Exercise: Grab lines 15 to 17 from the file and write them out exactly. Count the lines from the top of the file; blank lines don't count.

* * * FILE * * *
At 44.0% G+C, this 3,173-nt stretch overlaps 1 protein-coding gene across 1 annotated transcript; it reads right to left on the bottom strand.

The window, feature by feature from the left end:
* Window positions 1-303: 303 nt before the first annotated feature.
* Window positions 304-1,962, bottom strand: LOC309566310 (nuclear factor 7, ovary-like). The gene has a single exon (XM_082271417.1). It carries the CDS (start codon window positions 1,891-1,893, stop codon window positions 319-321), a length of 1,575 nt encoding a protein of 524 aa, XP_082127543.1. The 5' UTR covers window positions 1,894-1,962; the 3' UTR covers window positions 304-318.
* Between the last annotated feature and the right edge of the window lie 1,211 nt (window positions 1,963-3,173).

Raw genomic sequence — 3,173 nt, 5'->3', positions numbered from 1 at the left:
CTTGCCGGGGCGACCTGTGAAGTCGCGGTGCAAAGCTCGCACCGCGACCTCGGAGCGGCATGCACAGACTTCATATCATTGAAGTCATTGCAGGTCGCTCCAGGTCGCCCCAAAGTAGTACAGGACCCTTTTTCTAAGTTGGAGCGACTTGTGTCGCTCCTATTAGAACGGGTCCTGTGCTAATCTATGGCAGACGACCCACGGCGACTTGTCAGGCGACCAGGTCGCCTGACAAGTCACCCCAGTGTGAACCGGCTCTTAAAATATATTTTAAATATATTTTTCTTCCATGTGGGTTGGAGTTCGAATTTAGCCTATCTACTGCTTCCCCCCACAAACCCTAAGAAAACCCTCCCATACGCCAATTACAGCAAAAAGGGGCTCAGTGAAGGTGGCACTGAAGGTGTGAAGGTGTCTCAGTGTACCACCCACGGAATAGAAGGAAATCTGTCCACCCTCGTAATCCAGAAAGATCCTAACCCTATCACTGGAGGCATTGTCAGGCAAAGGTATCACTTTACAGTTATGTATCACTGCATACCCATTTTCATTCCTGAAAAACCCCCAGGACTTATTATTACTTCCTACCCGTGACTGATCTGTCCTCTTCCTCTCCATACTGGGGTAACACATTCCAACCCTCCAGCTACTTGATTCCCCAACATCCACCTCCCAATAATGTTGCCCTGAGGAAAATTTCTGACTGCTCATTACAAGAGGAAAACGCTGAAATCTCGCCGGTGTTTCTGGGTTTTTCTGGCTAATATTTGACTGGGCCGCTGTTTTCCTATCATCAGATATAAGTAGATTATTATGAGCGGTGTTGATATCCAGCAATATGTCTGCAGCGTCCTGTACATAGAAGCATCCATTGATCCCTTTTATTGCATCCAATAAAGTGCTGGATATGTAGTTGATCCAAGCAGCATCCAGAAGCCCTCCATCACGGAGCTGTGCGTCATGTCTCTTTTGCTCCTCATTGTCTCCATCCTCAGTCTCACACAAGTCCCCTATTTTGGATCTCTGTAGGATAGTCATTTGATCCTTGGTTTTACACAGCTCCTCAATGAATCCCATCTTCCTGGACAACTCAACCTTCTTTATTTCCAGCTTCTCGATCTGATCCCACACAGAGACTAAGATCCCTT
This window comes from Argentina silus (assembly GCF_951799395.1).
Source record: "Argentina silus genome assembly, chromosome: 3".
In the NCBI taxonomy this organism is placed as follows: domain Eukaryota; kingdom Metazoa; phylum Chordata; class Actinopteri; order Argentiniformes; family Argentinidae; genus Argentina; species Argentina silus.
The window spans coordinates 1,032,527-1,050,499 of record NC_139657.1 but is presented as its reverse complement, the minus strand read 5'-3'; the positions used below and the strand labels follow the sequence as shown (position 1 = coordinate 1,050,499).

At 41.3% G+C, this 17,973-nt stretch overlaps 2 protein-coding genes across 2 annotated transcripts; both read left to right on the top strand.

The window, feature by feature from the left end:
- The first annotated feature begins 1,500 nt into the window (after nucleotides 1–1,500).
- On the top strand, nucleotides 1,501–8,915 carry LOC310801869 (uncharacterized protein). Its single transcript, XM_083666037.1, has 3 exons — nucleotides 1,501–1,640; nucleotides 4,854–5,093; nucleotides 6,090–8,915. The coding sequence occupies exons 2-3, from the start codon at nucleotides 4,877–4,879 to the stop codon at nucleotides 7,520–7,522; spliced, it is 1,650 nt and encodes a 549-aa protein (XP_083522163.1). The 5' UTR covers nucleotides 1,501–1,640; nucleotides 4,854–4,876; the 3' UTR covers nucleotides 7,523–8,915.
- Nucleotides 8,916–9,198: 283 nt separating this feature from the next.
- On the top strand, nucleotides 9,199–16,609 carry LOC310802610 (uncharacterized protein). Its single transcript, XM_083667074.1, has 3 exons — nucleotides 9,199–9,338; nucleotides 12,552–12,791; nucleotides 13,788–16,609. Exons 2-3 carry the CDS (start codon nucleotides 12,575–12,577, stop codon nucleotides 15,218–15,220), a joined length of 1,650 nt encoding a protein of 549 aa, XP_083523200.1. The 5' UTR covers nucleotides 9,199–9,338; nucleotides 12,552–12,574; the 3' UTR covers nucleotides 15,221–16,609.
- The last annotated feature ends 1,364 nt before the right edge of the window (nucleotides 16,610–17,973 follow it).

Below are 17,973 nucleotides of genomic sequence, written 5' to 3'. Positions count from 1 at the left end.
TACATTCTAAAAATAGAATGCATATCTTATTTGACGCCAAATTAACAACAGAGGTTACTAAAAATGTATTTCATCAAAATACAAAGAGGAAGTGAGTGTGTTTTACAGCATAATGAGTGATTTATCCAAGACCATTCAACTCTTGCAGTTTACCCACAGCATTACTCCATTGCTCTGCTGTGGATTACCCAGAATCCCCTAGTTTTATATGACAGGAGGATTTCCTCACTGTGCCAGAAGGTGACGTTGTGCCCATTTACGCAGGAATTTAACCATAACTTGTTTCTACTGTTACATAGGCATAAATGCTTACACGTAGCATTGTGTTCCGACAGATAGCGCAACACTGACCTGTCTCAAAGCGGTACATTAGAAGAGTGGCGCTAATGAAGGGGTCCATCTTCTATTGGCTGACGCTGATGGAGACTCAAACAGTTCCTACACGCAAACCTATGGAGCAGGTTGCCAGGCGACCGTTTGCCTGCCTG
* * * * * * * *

- On the top strand, nucleotides 1,501–8,915 carry LOC310801869 (uncharacterized protein). Its single transcript, XM_083666037.1, has 3 exons — nucleotides 1,501–1,640; nucleotides 4,854–5,093; nucleotides 6,090–8,915. The coding sequence occupies exons 2-3, from the start codon at nucleotides 4,877–4,879 to the stop codon at nucleotides 7,520–7,522; spliced, it is 1,650 nt and encodes a 549-aa protein (XP_083522163.1). The 5' UTR covers nucleotides 1,501–1,640; nucleotides 4,854–4,876; the 3' UTR covers nucleotides 7,523–8,915.
- Nucleotides 8,916–9,198: 283 nt separating this feature from the next.
- On the top strand, nucleotides 9,199–16,609 carry LOC310802610 (uncharacterized protein). Its single transcript, XM_083667074.1, has 3 exons — nucleotides 9,199–9,338; nucleotides 12,552–12,791; nucleotides 13,788–16,609. Exons 2-3 carry the CDS (start codon nucleotides 12,575–12,577, stop codon nucleotides 15,218–15,220), a joined length of 1,650 nt encoding a protein of 549 aa, XP_083523200.1. The 5' UTR covers nucleotides 9,199–9,338; nucleotides 12,552–12,574; the 3' UTR covers nucleotides 15,221–16,609.